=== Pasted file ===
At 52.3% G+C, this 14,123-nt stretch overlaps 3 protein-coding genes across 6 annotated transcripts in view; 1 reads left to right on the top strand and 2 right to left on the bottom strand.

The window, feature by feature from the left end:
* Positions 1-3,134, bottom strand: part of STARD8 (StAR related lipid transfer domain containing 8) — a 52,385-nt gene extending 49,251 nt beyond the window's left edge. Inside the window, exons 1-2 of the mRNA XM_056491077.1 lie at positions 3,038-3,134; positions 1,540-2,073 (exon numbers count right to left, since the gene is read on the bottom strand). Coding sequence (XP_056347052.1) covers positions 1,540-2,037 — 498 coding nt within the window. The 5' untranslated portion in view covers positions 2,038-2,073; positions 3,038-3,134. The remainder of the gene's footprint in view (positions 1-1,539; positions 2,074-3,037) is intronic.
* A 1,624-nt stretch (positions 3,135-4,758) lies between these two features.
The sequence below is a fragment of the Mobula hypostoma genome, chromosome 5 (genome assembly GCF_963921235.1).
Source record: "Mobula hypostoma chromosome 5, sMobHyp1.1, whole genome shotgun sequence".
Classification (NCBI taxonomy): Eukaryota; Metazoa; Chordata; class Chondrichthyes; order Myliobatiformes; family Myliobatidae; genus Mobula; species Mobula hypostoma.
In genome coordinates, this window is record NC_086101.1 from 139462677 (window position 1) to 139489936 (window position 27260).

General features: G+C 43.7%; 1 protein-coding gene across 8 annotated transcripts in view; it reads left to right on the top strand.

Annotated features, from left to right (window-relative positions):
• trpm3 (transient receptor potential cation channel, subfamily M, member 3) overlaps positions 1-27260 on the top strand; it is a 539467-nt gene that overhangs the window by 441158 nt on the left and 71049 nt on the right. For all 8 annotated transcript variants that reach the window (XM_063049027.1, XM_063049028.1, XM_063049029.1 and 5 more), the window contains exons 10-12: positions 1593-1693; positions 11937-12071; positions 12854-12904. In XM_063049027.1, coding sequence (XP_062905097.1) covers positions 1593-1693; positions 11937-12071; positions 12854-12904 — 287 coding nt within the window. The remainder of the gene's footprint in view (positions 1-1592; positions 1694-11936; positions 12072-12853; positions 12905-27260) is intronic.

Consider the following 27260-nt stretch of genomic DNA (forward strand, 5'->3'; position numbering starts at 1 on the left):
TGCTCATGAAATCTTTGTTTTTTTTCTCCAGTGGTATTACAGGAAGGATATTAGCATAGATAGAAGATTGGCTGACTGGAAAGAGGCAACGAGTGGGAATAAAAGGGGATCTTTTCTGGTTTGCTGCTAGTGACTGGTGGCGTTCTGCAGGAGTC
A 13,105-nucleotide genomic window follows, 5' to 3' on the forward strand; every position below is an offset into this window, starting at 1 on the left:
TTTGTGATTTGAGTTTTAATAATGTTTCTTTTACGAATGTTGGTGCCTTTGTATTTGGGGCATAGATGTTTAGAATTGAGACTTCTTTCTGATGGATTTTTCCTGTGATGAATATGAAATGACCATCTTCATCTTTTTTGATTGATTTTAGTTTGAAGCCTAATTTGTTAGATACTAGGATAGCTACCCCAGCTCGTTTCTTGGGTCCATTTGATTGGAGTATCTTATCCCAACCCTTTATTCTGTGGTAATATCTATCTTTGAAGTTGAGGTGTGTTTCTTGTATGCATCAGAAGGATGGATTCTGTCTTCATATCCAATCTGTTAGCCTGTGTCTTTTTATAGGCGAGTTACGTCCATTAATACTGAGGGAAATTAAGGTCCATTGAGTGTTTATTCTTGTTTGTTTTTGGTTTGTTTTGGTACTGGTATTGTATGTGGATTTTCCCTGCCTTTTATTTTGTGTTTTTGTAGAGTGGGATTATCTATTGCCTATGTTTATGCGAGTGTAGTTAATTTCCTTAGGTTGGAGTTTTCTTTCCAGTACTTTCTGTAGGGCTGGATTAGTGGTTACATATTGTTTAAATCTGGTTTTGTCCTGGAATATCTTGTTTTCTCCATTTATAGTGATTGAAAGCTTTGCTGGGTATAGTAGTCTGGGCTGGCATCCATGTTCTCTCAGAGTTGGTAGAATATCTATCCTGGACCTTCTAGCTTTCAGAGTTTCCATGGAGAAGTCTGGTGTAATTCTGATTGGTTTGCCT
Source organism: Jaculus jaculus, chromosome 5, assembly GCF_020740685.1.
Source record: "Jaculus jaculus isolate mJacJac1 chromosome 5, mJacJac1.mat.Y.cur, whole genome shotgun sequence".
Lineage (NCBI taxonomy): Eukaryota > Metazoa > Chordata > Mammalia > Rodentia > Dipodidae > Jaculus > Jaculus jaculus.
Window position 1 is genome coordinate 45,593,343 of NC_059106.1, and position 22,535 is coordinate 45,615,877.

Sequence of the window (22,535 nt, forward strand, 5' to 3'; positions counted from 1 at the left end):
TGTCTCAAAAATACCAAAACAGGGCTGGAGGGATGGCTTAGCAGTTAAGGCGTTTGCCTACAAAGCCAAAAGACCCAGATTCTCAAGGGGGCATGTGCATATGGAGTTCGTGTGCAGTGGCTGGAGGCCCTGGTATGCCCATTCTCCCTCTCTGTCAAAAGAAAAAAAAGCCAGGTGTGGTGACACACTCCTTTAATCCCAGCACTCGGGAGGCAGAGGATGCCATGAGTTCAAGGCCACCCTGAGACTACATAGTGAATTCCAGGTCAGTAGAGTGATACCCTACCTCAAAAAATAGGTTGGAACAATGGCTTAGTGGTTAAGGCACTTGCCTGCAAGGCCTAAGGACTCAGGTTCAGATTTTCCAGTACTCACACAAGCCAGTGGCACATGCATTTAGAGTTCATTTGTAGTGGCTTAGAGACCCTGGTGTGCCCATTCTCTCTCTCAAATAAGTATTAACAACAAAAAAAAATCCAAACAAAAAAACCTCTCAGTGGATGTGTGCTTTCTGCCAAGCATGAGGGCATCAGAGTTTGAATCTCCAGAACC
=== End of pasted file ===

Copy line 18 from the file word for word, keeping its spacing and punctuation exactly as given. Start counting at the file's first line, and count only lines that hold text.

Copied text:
Lineage (NCBI taxonomy): Eukaryota > Metazoa > Chordata > Mammalia > Rodentia > Dipodidae > Jaculus > Jaculus jaculus.